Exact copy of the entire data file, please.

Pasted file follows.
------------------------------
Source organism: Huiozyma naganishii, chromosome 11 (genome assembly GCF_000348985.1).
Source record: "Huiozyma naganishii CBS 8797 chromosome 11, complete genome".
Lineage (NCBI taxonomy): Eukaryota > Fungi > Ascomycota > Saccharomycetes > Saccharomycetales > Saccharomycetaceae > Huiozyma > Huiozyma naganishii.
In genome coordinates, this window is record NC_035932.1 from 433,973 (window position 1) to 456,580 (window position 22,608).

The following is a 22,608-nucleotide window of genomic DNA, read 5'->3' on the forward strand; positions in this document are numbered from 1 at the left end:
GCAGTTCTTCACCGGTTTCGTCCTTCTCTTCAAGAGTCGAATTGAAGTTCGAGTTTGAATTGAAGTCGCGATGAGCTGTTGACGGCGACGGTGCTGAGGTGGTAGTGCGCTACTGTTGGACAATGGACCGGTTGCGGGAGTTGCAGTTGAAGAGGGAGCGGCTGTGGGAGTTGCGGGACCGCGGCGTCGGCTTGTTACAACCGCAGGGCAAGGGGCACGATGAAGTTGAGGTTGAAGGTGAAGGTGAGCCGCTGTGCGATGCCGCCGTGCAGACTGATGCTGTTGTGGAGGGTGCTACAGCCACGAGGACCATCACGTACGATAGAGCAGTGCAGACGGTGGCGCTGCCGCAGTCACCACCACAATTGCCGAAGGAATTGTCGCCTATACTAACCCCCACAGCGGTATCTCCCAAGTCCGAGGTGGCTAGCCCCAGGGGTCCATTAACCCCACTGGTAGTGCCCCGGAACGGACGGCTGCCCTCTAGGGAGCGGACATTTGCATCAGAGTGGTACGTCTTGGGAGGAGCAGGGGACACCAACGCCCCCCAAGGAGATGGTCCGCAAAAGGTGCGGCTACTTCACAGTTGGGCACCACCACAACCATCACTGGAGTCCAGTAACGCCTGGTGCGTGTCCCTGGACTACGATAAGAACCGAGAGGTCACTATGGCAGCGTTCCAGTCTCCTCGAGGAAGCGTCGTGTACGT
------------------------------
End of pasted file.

Source organism: Huiozyma naganishii, chromosome 11 (genome assembly GCF_000348985.1).
Source record: "Huiozyma naganishii CBS 8797 chromosome 11, complete genome".
Lineage (NCBI taxonomy): Eukaryota > Fungi > Ascomycota > Saccharomycetes > Saccharomycetales > Saccharomycetaceae > Huiozyma > Huiozyma naganishii.
In genome coordinates, this window is record NC_035932.1 from 433,973 (window position 1) to 456,580 (window position 22,608).

The following is a 22,608-nucleotide window of genomic DNA, read 5'->3' on the forward strand; positions in this document are numbered from 1 at the left end:
GCAGTTCTTCACCGGTTTCGTCCTTCTCTTCAAGAGTCGAATTGAAGTTCGAGTTTGAATTGAAGTCGCGATGAGCTGTTGACGGCGACGGTGCTGAGGTGGTAGTGCGCTACTGTTGGACAATGGACCGGTTGCGGGAGTTGCAGTTGAAGAGGGAGCGGCTGTGGGAGTTGCGGGACCGCGGCGTCGGCTTGTTACAACCGCAGGGCAAGGGGCACGATGAAGTTGAGGTTGAAGGTGAAGGTGAGCCGCTGTGCGATGCCGCCGTGCAGACTGATGCTGTTGTGGAGGGTGCTACAGCCACGAGGACCATCACGTACGATAGAGCAGTGCAGACGGTGGCGCTGCCGCAGTCACCACCACAATTGCCGAAGGAATTGTCGCCTATACTAACCCCCACAGCGGTATCTCCCAAGTCCGAGGTGGCTAGCCCCAGGGGTCCATTAACCCCACTGGTAGTGCCCCGGAACGGACGGCTGCCCTCTAGGGAGCGGACATTTGCATCAGAGTGGTACGTCTTGGGAGGAGCAGGGGACACCAACGCCCCCCAAGGAGATGGTCCGCAAAAGGTGCGGCTACTTCACAGTTGGGCACCACCACAACCATCACTGGAGTCCAGTAACGCCTGGTGCGTGTCCCTGGACTACGATAAGAACCGAGAGGTCACTATGGCAGCGTTCCAGTCTCCTCGAGGAAGCGTCGTGTACGT